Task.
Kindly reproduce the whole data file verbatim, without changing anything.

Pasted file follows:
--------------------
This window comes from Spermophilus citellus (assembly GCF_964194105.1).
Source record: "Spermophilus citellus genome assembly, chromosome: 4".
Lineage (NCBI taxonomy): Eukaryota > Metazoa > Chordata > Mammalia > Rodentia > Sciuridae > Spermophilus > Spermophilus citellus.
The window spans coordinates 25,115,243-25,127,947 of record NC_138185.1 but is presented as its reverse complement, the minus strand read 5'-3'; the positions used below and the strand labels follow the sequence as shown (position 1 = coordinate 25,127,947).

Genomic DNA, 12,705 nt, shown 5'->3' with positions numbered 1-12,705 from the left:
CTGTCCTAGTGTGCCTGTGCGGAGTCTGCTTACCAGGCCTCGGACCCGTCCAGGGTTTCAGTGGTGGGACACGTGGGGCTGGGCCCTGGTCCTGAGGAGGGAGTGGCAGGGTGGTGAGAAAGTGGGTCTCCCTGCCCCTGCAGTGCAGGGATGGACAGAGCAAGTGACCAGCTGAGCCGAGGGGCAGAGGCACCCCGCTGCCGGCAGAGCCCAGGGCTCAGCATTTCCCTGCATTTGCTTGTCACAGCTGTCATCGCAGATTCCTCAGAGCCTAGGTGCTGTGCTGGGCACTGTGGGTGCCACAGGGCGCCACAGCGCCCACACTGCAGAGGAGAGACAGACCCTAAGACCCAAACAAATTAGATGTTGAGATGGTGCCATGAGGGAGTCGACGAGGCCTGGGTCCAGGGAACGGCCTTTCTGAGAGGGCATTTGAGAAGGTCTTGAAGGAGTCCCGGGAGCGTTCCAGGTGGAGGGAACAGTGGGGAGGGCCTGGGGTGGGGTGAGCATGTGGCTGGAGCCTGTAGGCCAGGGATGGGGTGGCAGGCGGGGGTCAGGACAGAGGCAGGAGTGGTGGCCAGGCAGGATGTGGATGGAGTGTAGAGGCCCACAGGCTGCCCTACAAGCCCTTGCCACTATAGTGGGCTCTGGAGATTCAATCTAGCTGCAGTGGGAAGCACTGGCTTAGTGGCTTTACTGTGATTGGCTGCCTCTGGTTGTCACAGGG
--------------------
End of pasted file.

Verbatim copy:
This window comes from Spermophilus citellus (assembly GCF_964194105.1).
Source record: "Spermophilus citellus genome assembly, chromosome: 4".
Lineage (NCBI taxonomy): Eukaryota > Metazoa > Chordata > Mammalia > Rodentia > Sciuridae > Spermophilus > Spermophilus citellus.
The window spans coordinates 25,115,243-25,127,947 of record NC_138185.1 but is presented as its reverse complement, the minus strand read 5'-3'; the positions used below and the strand labels follow the sequence as shown (position 1 = coordinate 25,127,947).

Genomic DNA, 12,705 nt, shown 5'->3' with positions numbered 1-12,705 from the left:
CTGTCCTAGTGTGCCTGTGCGGAGTCTGCTTACCAGGCCTCGGACCCGTCCAGGGTTTCAGTGGTGGGACACGTGGGGCTGGGCCCTGGTCCTGAGGAGGGAGTGGCAGGGTGGTGAGAAAGTGGGTCTCCCTGCCCCTGCAGTGCAGGGATGGACAGAGCAAGTGACCAGCTGAGCCGAGGGGCAGAGGCACCCCGCTGCCGGCAGAGCCCAGGGCTCAGCATTTCCCTGCATTTGCTTGTCACAGCTGTCATCGCAGATTCCTCAGAGCCTAGGTGCTGTGCTGGGCACTGTGGGTGCCACAGGGCGCCACAGCGCCCACACTGCAGAGGAGAGACAGACCCTAAGACCCAAACAAATTAGATGTTGAGATGGTGCCATGAGGGAGTCGACGAGGCCTGGGTCCAGGGAACGGCCTTTCTGAGAGGGCATTTGAGAAGGTCTTGAAGGAGTCCCGGGAGCGTTCCAGGTGGAGGGAACAGTGGGGAGGGCCTGGGGTGGGGTGAGCATGTGGCTGGAGCCTGTAGGCCAGGGATGGGGTGGCAGGCGGGGGTCAGGACAGAGGCAGGAGTGGTGGCCAGGCAGGATGTGGATGGAGTGTAGAGGCCCACAGGCTGCCCTACAAGCCCTTGCCACTATAGTGGGCTCTGGAGATTCAATCTAGCTGCAGTGGGAAGCACTGGCTTAGTGGCTTTACTGTGATTGGCTGCCTCTGGTTGTCACAGGG